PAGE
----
A Translator’s Customer Loyalty Part II

imagesIn this second part of two articles of “A Translator’s Customer Loyalty” (the first part can be found here), we will explore some of the reasons behind a client not staying loyal to a translator. These reasons that are explained here are drawn from my experience in the past seven years.

In-house translator

About a year ago, my best client ever, decided to employ an in-house translator. Their business was booming and out-sourcing the Greek projects was becoming significant costly for them. They, too, want to make as much profit as possible, we should not forget that even though it is not to our advantage. This of course had a great impact on my workload and income. They still send me some projects, smaller ones, that probably their in-house translator cannot fit in his/her schedule.

New translators entering the market

During these seven years I have been working as a freelance translator, new translators have graduated from universities and enter the market. One could argue that a new professional could not possible gain a part of the market of another professional, however, we all took a little bite from the pie when we first started to work in this industry. Apart from the newbies, there is still the competition of other professionals with experience and they too try to find new clients, make a living and stay afloat.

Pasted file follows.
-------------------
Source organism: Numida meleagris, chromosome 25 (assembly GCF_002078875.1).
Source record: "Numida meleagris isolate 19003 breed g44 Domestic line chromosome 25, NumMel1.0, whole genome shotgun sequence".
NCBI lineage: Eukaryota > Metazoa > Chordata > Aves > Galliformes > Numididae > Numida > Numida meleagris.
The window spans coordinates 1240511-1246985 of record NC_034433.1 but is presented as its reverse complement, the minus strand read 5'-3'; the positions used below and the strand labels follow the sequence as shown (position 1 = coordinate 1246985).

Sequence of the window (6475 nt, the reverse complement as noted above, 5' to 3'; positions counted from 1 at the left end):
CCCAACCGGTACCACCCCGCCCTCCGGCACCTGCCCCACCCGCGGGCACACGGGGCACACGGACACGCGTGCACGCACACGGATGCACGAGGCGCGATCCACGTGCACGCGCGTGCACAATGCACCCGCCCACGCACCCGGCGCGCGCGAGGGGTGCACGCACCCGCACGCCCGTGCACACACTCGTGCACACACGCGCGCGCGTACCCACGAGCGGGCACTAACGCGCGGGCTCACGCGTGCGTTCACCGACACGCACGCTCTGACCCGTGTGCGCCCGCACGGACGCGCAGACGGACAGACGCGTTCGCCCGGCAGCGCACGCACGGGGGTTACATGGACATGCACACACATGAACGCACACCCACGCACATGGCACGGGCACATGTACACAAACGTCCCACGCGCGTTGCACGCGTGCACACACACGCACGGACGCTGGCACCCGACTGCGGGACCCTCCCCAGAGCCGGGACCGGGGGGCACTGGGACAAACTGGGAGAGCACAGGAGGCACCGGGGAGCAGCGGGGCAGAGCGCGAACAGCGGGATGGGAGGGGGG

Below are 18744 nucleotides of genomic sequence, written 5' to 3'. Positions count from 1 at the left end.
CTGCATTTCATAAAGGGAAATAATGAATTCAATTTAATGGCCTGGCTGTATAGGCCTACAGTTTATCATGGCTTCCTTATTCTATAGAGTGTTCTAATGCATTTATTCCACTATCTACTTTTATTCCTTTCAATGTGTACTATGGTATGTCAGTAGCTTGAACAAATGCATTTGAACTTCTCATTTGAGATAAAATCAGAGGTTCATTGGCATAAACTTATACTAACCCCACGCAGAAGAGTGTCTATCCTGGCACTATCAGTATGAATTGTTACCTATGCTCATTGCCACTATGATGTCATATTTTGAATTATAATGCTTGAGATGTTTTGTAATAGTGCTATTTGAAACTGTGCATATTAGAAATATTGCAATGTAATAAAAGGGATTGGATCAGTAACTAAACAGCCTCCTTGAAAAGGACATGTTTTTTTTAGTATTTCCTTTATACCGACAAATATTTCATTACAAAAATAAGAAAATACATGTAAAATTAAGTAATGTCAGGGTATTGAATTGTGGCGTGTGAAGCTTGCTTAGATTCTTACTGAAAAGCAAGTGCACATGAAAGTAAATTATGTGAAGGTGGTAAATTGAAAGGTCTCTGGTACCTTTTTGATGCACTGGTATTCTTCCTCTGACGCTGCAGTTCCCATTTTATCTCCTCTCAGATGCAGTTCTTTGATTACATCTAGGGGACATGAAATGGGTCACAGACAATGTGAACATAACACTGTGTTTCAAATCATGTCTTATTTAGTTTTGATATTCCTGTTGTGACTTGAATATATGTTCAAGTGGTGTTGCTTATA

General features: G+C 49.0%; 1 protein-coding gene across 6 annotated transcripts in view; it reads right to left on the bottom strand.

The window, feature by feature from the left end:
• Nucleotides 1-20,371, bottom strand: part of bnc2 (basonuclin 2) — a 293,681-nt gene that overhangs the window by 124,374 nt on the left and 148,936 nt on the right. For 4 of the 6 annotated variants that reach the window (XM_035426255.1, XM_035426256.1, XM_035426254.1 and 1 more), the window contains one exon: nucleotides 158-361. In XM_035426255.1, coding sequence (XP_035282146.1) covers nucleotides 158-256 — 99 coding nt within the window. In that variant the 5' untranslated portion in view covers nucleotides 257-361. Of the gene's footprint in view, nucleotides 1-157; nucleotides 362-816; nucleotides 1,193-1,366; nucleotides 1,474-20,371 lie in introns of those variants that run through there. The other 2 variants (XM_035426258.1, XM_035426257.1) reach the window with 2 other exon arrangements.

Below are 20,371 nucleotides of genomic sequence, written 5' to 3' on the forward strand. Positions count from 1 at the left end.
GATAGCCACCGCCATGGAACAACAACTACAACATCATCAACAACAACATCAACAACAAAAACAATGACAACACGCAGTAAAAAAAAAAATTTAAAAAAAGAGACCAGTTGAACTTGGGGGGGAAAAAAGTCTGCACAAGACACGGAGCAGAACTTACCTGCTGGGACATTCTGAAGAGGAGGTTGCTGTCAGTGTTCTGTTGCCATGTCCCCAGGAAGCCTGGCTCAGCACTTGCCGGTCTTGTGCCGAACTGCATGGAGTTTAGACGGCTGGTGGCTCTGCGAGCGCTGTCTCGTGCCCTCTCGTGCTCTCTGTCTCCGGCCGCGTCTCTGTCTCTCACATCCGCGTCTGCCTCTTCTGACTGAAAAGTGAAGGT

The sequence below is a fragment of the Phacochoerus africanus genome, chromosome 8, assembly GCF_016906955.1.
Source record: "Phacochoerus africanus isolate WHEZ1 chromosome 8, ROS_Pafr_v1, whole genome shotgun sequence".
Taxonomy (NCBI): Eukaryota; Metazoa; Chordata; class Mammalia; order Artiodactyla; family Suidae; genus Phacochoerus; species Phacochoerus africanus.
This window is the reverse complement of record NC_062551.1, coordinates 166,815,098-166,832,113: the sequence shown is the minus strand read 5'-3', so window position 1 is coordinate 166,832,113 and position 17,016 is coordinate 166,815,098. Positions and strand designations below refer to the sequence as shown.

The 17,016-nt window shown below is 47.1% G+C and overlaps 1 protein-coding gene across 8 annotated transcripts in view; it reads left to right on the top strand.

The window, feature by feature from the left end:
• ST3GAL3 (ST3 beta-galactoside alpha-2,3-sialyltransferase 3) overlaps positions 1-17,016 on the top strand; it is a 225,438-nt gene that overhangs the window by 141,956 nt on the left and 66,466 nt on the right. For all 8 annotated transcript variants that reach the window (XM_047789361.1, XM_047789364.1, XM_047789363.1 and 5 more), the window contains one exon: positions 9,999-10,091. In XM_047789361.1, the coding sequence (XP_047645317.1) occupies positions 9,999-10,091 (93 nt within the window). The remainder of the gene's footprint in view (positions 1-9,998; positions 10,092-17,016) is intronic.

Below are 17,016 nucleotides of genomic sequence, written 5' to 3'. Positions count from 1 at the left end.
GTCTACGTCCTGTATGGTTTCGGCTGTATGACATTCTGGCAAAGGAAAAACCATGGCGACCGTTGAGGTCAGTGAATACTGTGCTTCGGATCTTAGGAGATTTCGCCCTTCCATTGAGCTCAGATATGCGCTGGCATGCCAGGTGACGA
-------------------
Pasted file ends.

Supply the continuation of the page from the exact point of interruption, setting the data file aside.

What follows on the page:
Financial situation

In an era when prices for services are pushed to their limit, clients tend to choose a translator based on the charge per word. Some of them, wearing the mask of the financial crisis and hiding behind it, they choose those translators that are willing to work for half the price of the charge, as long as they still have some money coming in. Recently on Facebook, I saw an advertisement of an agency offering website translation and giving a discount on translations produced in a second, third and forth language. The latter is very tempting for those clients that wish to have their texts translated in the best price offered. If this is seen from a translator’s point of view, this discount is surely drawn from their profit and not the agency’s. In the case that a translator does not agree to offer this discount to the agency, the agency will move to another translator.

What other reasons can you think that could lead to a client moving on to a different translator? Please, do share your thoughts on the subject!

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